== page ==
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Children 'in danger' due to falling number of school nurses

The falling number of school nurses in the UK is having a ‘hugely detrimental’ effect on the health of children

The falling number of school nurses in the UK is having a ‘hugely detrimental’ effect on the health and security of children, according to the Royal College of Nursing (RCN).

Hundreds of school nurses congregated in London on 24 August for the RCN’s annual school nurses conference, where experts shared their knowledge on issues currently at the forefront of health concerns for young people.

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According to the NHS, more than 550 school nurses have been lost since 2010, 19% of the total NHS workforce in England. The fall has gathered pace in recent months, with more than a hundred posts lost so far this year.

‘It would be completely unjust if a child couldn’t participate in school life because of their health condition,’ said RCN lead for children Fiona Smith. ‘Every child has the right to an education and it is the government’s responsibility to make that happen.

‘It is time the government wakes up and realises the hugely detrimental impact these cuts are having to our children and our society. School nursing is a critical service and it needs to be treated as such.’

Losing school nurses is leaving teachers without training and pupils without support, to the point where pupils with health conditions may be unable to attend mainstream school, the RCN has warned.

The RCN called on the government to provide local authorities with funding for fully-staffed school nursing services. Almost a quarter of 11-15 year olds in England report have a long term illness or disability, including asthma, diabetes, epilepsy and arthritis.

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Guidance from the Department for Education in 2014 stated that all children with health conditions should be supported to go to school, but the number of school nurses has fallen from 2,987 to 2,433 full time NHS posts in England.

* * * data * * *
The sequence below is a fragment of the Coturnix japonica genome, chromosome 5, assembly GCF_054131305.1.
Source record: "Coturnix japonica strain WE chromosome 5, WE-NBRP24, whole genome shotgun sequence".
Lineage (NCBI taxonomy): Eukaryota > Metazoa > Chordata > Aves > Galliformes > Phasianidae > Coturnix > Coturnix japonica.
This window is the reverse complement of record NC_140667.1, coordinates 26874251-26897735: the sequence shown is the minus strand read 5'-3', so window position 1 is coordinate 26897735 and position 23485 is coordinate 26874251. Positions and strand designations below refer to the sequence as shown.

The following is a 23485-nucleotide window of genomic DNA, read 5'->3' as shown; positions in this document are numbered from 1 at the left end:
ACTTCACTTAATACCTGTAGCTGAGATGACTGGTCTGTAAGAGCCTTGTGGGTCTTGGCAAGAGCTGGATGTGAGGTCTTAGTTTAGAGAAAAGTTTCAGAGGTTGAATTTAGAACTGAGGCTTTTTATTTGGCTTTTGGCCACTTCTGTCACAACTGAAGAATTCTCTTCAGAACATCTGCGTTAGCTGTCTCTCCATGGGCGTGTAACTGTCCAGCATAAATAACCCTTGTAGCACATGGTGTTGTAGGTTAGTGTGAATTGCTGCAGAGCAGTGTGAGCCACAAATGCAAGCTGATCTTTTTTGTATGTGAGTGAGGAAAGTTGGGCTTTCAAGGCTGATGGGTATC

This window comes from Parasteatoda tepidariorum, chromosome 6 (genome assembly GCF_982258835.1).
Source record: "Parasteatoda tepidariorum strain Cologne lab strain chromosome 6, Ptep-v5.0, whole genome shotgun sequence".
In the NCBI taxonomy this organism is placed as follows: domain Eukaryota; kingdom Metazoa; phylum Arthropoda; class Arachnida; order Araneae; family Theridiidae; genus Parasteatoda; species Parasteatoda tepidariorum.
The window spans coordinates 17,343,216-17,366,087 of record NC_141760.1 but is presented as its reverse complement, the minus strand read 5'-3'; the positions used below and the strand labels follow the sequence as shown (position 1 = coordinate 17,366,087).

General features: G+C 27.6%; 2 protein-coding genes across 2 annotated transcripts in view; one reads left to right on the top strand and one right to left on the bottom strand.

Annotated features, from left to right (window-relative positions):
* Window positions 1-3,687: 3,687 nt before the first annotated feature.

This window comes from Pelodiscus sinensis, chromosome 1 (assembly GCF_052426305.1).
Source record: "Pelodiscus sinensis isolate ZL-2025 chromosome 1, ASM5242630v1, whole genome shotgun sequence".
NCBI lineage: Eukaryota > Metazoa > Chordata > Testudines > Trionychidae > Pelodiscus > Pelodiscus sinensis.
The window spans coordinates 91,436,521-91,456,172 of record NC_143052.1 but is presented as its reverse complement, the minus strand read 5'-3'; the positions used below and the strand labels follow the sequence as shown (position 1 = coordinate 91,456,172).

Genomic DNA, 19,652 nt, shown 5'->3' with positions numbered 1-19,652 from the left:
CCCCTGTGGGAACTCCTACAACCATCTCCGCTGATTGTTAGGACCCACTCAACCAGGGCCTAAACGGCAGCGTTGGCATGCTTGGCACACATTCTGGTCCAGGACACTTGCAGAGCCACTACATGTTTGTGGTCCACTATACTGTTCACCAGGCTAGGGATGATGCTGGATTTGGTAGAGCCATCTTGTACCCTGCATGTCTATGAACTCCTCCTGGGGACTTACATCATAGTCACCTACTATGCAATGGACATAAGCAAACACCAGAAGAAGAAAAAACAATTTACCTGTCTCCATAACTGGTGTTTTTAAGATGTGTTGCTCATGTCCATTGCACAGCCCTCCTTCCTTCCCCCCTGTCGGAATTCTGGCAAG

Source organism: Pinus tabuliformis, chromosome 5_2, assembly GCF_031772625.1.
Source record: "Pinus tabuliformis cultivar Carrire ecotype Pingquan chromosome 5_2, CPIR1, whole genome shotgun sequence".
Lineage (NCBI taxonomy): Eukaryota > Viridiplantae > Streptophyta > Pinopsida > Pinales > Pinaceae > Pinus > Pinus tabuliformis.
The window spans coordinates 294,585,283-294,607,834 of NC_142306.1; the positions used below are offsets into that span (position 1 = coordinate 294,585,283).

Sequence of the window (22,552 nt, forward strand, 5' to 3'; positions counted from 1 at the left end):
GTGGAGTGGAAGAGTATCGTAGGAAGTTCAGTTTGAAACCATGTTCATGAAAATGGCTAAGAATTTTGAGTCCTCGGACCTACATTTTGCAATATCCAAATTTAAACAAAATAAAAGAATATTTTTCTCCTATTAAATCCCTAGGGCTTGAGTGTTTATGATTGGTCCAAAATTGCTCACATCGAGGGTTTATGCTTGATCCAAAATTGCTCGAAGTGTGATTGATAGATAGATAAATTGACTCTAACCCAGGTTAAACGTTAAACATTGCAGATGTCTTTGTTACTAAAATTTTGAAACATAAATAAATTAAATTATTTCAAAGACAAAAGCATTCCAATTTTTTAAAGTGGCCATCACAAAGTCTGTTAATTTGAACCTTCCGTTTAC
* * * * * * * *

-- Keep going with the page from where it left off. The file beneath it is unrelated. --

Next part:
At the conference, issues touched upon by guest speakers included self harm, working with transgender young people, and how to meet the needs of autistic people.

Colin Dayan, a professor at Cardiff University, described the rise in diabetes and obesity as an ‘epidemic’ for young people. ‘The richer a country is, the fatter the people tend to be – which leads to eating attitudes that can cause diabetes,’ he said.

‘Wales is expecting to have a quarter of a million people with type 2 diabetes by 2025. It is a product of affluence and we need to inspire an attitude change towards food. This means adults leading by example and learning where their calories come from properly. Then children will follow suit.’

Gender identity nurse specialist Paul Carruthers spoke about his work at Leeds Teacher Hospital helping transgender young people to transition. He said that school nurses were important to advise teachers and other pupils on how best to interact with patients and urged them not to ‘shy away’ from the issues facing transgender pupils.

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According to Virginia Davies, a consultant in paediatric liaison at Kings College Hospital, 20% of young women admit they have self harmed at some time or another. She urged school nurses to look at the psychological effects, as well as the physical, of self harming and to ‘help children find healthier ways to cope with and process what they are experiencing.’

Policy manager for the National Autistic Society Tim Nicholls told the attending nurses that ‘understanding underpins everything’ when working with autistic pupils. He said autistic children’s’ main concerns are learning more about social situations and trying to make friends, and school nurses were key to guiding positive attitudes from others.